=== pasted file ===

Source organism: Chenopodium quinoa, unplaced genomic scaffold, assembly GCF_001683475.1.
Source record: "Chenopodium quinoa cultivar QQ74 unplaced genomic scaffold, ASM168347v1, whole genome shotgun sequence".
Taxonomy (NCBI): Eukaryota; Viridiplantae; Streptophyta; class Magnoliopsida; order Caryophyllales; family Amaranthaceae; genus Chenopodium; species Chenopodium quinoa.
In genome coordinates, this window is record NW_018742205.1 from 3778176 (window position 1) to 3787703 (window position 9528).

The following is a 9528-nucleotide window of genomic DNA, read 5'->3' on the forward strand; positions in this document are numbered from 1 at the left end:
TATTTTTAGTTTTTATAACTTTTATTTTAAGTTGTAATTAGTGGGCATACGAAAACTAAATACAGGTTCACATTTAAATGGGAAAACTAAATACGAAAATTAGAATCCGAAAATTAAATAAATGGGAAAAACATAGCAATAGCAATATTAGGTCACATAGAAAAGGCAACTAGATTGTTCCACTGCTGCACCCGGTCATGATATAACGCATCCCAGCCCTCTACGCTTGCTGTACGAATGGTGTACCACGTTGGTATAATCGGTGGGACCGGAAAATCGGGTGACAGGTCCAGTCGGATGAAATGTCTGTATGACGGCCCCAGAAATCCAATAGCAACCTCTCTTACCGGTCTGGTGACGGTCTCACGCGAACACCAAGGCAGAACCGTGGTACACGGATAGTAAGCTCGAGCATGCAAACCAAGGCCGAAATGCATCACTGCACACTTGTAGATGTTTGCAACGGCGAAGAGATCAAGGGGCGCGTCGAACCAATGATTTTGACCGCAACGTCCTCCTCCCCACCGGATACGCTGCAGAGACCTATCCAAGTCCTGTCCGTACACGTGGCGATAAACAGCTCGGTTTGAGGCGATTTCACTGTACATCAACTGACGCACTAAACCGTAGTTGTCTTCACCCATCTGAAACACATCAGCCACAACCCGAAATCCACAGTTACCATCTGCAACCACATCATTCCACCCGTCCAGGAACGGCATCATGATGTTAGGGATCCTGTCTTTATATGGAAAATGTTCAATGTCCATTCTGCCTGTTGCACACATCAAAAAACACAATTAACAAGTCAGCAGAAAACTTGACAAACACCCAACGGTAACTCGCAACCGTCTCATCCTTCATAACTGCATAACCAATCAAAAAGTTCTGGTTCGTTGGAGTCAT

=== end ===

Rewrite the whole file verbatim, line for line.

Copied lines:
Source organism: Chenopodium quinoa, unplaced genomic scaffold, assembly GCF_001683475.1.
Source record: "Chenopodium quinoa cultivar QQ74 unplaced genomic scaffold, ASM168347v1, whole genome shotgun sequence".
Taxonomy (NCBI): Eukaryota; Viridiplantae; Streptophyta; class Magnoliopsida; order Caryophyllales; family Amaranthaceae; genus Chenopodium; species Chenopodium quinoa.
In genome coordinates, this window is record NW_018742205.1 from 3778176 (window position 1) to 3787703 (window position 9528).

The following is a 9528-nucleotide window of genomic DNA, read 5'->3' on the forward strand; positions in this document are numbered from 1 at the left end:
TATTTTTAGTTTTTATAACTTTTATTTTAAGTTGTAATTAGTGGGCATACGAAAACTAAATACAGGTTCACATTTAAATGGGAAAACTAAATACGAAAATTAGAATCCGAAAATTAAATAAATGGGAAAAACATAGCAATAGCAATATTAGGTCACATAGAAAAGGCAACTAGATTGTTCCACTGCTGCACCCGGTCATGATATAACGCATCCCAGCCCTCTACGCTTGCTGTACGAATGGTGTACCACGTTGGTATAATCGGTGGGACCGGAAAATCGGGTGACAGGTCCAGTCGGATGAAATGTCTGTATGACGGCCCCAGAAATCCAATAGCAACCTCTCTTACCGGTCTGGTGACGGTCTCACGCGAACACCAAGGCAGAACCGTGGTACACGGATAGTAAGCTCGAGCATGCAAACCAAGGCCGAAATGCATCACTGCACACTTGTAGATGTTTGCAACGGCGAAGAGATCAAGGGGCGCGTCGAACCAATGATTTTGACCGCAACGTCCTCCTCCCCACCGGATACGCTGCAGAGACCTATCCAAGTCCTGTCCGTACACGTGGCGATAAACAGCTCGGTTTGAGGCGATTTCACTGTACATCAACTGACGCACTAAACCGTAGTTGTCTTCACCCATCTGAAACACATCAGCCACAACCCGAAATCCACAGTTACCATCTGCAACCACATCATTCCACCCGTCCAGGAACGGCATCATGATGTTAGGGATCCTGTCTTTATATGGAAAATGTTCAATGTCCATTCTGCCTGTTGCACACATCAAAAAACACAATTAACAAGTCAGCAGAAAACTTGACAAACACCCAACGGTAACTCGCAACCGTCTCATCCTTCATAACTGCATAACCAATCAAAAAGTTCTGGTTCGTTGGAGTCAT